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Why Multiple Cameras

The question is often posed: What is the advantage of multiple cameras?

A single camera package can be very thorough and offer good coverage. However, one camera cannot be in two places at one time. This is the essence of two camera (or three camera) coverage—being in two or three places at one moment of time. This capability offers many advantages in artistry.

When multiple cameras are used for your wedding, all cameras must be manned. It is the operator who decides when to change to a close-up from a wide-angle shot. It is the operator who pans the camera to follow you as you move around. Unmanned cameras are nearly useless. It is the camera operator who decides what to film, how to film it, and when and how to follow the action.

While one camera is at your place of worship capturing pre-ceremony details such as guests arriving and the groom’s interaction with his best man, the second camera is at the bride’s home. This camera is videojournalistically capturing the bride’s preparation. It can capture the moment the bride returns from the hair appointment; the arrival of bridesmaids in street clothes—and their transformation into formally attired ladies. It can catch the moment dad first sees his daughter in her wedding dress. It can be there for the actual moment the entourage leaves the home—and it can accompany you in the car on the way to your place of worship. One camera cannot achieve all this.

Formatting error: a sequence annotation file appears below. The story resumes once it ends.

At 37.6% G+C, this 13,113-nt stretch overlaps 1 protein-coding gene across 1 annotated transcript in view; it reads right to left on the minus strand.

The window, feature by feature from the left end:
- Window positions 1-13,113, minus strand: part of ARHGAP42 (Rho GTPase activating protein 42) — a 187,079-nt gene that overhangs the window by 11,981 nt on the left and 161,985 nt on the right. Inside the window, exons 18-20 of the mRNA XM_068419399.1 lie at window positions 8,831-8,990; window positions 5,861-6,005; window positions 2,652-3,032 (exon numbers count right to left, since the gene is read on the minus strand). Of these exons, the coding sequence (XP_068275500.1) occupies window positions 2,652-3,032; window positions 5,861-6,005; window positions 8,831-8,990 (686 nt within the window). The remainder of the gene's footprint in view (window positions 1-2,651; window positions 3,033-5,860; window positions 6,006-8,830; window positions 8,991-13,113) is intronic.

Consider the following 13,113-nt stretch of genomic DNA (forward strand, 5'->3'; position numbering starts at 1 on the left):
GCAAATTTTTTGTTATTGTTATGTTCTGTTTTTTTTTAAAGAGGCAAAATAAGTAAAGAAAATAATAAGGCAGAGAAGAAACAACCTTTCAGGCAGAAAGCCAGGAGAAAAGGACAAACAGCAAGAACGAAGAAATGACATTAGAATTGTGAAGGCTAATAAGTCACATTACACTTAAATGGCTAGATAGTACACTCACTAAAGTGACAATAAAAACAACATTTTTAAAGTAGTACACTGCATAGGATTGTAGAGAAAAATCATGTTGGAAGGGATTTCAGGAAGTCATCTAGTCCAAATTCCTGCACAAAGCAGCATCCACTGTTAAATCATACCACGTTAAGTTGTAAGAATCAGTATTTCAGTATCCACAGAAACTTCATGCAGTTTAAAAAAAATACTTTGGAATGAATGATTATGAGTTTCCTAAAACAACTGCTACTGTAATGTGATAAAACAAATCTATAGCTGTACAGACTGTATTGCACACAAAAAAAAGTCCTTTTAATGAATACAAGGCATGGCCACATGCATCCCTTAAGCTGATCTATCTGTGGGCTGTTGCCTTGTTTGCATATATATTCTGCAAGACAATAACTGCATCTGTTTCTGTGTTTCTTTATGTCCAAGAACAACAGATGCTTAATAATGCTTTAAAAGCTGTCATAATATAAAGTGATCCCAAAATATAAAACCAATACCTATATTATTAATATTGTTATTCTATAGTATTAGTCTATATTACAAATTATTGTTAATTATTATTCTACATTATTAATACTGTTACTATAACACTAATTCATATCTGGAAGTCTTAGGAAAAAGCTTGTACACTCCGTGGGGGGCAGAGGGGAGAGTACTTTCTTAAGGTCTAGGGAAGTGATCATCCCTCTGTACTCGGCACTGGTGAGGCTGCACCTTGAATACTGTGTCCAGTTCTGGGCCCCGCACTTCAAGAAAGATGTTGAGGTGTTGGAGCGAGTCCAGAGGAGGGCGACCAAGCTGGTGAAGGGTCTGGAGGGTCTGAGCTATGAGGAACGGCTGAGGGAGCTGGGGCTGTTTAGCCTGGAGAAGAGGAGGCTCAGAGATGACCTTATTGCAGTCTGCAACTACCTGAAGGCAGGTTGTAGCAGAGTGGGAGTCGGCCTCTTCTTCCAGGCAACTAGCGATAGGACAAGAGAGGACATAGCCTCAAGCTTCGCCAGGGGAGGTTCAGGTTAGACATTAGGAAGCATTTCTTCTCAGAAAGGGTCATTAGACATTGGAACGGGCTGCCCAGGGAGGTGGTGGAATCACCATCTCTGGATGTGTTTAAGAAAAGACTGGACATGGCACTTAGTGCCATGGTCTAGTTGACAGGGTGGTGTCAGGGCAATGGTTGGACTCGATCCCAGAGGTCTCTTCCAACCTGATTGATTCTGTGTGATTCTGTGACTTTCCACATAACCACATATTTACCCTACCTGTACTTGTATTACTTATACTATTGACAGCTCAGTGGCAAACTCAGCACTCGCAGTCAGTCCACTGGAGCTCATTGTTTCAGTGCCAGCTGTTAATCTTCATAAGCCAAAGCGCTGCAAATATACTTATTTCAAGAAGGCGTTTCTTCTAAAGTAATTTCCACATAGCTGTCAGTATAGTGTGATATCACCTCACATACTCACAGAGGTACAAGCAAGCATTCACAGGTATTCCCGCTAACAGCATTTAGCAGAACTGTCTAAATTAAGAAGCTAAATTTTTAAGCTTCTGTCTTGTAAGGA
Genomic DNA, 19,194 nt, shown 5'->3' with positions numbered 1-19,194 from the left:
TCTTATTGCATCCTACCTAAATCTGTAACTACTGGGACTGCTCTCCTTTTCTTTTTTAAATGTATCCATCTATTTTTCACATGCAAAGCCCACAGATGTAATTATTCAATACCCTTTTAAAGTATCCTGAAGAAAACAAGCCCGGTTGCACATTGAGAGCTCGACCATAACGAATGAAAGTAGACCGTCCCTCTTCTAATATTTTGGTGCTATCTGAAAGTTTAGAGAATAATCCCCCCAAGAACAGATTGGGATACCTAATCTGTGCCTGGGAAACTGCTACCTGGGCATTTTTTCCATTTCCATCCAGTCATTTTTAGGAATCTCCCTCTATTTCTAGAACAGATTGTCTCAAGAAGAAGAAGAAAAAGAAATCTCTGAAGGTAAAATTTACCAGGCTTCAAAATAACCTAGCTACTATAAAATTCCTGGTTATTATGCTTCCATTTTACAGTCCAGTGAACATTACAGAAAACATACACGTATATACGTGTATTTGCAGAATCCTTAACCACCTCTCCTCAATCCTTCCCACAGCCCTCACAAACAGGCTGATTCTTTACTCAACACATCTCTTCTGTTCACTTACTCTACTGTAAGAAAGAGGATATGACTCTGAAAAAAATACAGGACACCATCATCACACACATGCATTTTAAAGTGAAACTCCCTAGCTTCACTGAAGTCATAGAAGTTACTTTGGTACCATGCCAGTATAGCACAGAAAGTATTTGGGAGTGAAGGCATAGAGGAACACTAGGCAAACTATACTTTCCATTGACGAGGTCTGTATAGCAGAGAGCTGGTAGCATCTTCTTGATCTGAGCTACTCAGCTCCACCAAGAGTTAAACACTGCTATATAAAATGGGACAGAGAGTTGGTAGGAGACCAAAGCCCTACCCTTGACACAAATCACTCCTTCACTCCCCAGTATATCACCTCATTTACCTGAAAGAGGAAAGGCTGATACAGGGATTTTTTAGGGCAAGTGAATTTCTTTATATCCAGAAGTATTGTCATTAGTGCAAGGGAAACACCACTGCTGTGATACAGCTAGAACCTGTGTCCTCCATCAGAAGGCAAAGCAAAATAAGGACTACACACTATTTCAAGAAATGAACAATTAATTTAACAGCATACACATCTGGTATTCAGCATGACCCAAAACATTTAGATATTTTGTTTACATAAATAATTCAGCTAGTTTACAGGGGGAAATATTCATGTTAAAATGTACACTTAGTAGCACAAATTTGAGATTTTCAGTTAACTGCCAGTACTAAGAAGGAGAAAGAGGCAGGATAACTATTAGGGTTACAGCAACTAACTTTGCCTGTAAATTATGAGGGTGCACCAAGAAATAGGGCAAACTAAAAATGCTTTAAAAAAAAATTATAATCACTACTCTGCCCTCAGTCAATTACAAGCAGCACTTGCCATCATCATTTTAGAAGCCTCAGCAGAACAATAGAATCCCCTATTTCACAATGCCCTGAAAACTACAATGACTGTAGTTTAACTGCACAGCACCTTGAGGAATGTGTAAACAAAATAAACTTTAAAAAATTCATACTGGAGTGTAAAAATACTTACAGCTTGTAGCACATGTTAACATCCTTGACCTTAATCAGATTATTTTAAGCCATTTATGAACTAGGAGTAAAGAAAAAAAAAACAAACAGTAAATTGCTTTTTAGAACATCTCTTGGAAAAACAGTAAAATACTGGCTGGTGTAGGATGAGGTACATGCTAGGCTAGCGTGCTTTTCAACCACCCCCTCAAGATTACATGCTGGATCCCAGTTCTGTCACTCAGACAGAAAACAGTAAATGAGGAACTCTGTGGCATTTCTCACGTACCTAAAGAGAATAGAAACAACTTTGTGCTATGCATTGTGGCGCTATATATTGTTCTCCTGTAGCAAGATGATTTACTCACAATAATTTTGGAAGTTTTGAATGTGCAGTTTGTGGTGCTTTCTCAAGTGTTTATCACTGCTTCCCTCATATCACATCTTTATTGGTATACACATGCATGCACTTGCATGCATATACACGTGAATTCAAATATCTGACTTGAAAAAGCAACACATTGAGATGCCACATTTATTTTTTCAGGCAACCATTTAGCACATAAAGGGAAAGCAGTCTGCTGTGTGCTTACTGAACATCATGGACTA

During the ceremony, one camera can show a close-up of the bride while a second camera shows a close-up of the groom. Or, camera–1 can show the bride and groom while camera–2 shows the parents’ reaction to what the bride and groom are doing at that point in time. Or, visualize a close-up of a soloist at the same time you see a close-up of the bride and groom enjoying the soloist’s performance. Camera–1 can show close-ups while camera–2 shows the birds’-eye view from the balcony. Many options exist for the coverage possible with multiple cameras.

During the reception, you can see close-ups concurrently with wide-angle shots. You can see the ladies waiting for the bouquet toss while you see the groom’s reaction. You can see guests conversing at the bar while you see people dancing on the dance floor. Camera–1 can be stationed in the foyer—or other quiet place—to unobtrusively capture remarks from willing guests while camera–2 shows the guests whirling on the dance floor.

Multiple cameras give us the opportunity to defy the conventional wisdom that states “You can’t be in two places at the same time”. With two cameras, we can do exactly that: be in two places at the same time.